Melanie Dobson shares the magic and mystery of Mackinac Island
I've always been intrigued by Mackinac Island (a very popular vacation destination on the east coast) because I was told time seemed to stand still there. There are no cars on the island so people ride bikes or horse-drawn carriages, and from the moment you get off a boat, you can sense it is a magical place.
Q: You’ve written in more than one genre including historical and contemporary. What genre or time period is your favorite and why?
My desire is to write stories that stir people's heart and soul--whether historical or contemporary--but my favorite genres would be to write historical romance and romantic suspense. I love to research--so much so that it's sometimes hard for me to stop and actually write the book. :)
Q: For such a small island, how did Mackinac Island become such a popular getaway? How long has it been a tourist destination?
The resort island nestled into a strait below Michigan’s Upper Peninsula is known by many names. Fairy Island. Land of the Giant Turtle. And my personal favorite—the island that time forgot.
From the moment I stepped off the ferry and heard the clip-clopping of horses’ hooves along the island’s historic Main Street, I was transported back a good hundred years. Pronounced “Mackinaw” like Mackinaw City (but spelled differently so the post office could differentiate between the island and town), Mackinac Island is a place that time did indeed seem to forget.
Even today, Mackinac Island reflects an era when the wealthy and their servants escaped the heat and grime in cities like Chicago and Detroit to enjoy natural spring waters and cool lake breezes. It was an era when women wore beaded gowns and plumed hats and twirled parasols in their gloved hands, when people were just beginning to talk about horseless carriages as they rode in their own horse-drawn carriages to an elaborate ball at the Grand Hotel or to an afternoon tea at what their neighbors would call a “cottage”—a residence that more closely resembled a castle. A nineteenth-century writer once said that the island was so healthy, a person had to leave Mackinac to die.
Mackinac Island hasn’t swung far beyond the era of the Victorians, and both residents and visitors alike savor the past. Its diverse history goes back hundreds of years, when Native Americans considered the island the home of their Great Spirit and local tribes gathered there each summer to fish. In the 1700s, lucrative French and American fur companies made their homes and millions of dollars on Mackinac until the British took over during the War of 1812 and held the island for three years before returning it to the United States.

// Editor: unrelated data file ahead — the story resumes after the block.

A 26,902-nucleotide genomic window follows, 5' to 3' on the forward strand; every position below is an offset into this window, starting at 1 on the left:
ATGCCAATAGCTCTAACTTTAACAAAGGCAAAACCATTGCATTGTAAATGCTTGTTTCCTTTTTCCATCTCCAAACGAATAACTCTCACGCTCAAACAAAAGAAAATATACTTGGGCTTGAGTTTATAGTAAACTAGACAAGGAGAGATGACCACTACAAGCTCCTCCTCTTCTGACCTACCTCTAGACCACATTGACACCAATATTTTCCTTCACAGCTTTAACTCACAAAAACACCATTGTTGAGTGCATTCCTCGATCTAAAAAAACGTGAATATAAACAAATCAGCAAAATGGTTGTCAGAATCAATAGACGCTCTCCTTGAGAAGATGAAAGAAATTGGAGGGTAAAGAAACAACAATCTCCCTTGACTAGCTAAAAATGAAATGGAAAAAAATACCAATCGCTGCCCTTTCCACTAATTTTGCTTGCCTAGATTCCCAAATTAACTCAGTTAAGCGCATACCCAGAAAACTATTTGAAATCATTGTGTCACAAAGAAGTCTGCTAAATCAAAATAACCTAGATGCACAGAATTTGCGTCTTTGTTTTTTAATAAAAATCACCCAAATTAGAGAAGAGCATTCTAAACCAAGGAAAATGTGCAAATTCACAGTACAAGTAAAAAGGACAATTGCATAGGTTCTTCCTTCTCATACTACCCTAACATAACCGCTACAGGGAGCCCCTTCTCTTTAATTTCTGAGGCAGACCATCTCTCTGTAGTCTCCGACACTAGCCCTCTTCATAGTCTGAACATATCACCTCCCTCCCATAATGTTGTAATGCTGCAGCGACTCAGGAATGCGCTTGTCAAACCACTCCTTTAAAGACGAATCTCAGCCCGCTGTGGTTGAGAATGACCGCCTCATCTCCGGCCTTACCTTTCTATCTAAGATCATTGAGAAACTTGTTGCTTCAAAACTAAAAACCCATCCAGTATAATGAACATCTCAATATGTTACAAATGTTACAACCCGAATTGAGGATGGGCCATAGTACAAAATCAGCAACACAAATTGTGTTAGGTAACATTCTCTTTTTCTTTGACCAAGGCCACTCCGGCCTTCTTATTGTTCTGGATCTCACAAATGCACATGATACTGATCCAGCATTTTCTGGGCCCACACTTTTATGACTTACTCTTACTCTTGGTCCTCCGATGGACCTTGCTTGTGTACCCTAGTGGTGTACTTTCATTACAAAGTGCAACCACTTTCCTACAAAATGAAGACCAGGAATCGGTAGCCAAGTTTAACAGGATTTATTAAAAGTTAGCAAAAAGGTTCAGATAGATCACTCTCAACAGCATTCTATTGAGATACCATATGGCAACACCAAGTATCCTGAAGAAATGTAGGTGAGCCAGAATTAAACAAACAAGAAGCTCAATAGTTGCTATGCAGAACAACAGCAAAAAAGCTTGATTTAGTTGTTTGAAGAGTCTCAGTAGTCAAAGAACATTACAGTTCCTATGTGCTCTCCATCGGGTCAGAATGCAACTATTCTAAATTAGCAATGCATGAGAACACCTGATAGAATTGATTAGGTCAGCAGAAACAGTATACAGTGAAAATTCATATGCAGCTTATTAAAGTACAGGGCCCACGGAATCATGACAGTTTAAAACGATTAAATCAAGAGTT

Then, in 1819, the first steamship of tourists arrived.
However, the investors in the Grand Hotel made it a premier summer destination when they built the hotel in 1887. The Grand Hotel (on the cover of the book) celebrates its 125 anniversary this summer.
Q: What do you hope readers come away with after reading Love Finds You in Mackinac Island, Michigan?
I hope readers will be inspired by God's majesty and be reminded that not only does God love to create, He also loves His creation.
I've published ten novels now, and LFY in Mackinac Island was one of my favorite books to write. This story (I hope) is filled with beauty and wonder. It's about a magical place, during a magical time, and I hope that readers leave with a sense of God's majesty on this beautiful island where time has seemed to stand still.
Q: As you were writing this book, you were able to travel to Haiti to lead a women’s retreat. Tell us how you were able to tie your preparation and experience there into the book.
I went to Haiti to help lead a retreat for the wives of Haitian pastors. Our whole team spoke on a different name of God, and I spoke about God as Mighty Creator. As I researched God's passion for creating and the love He has for His creation, it was a joy for me to incorporate the wonder and beauty of the universe into this historical novel.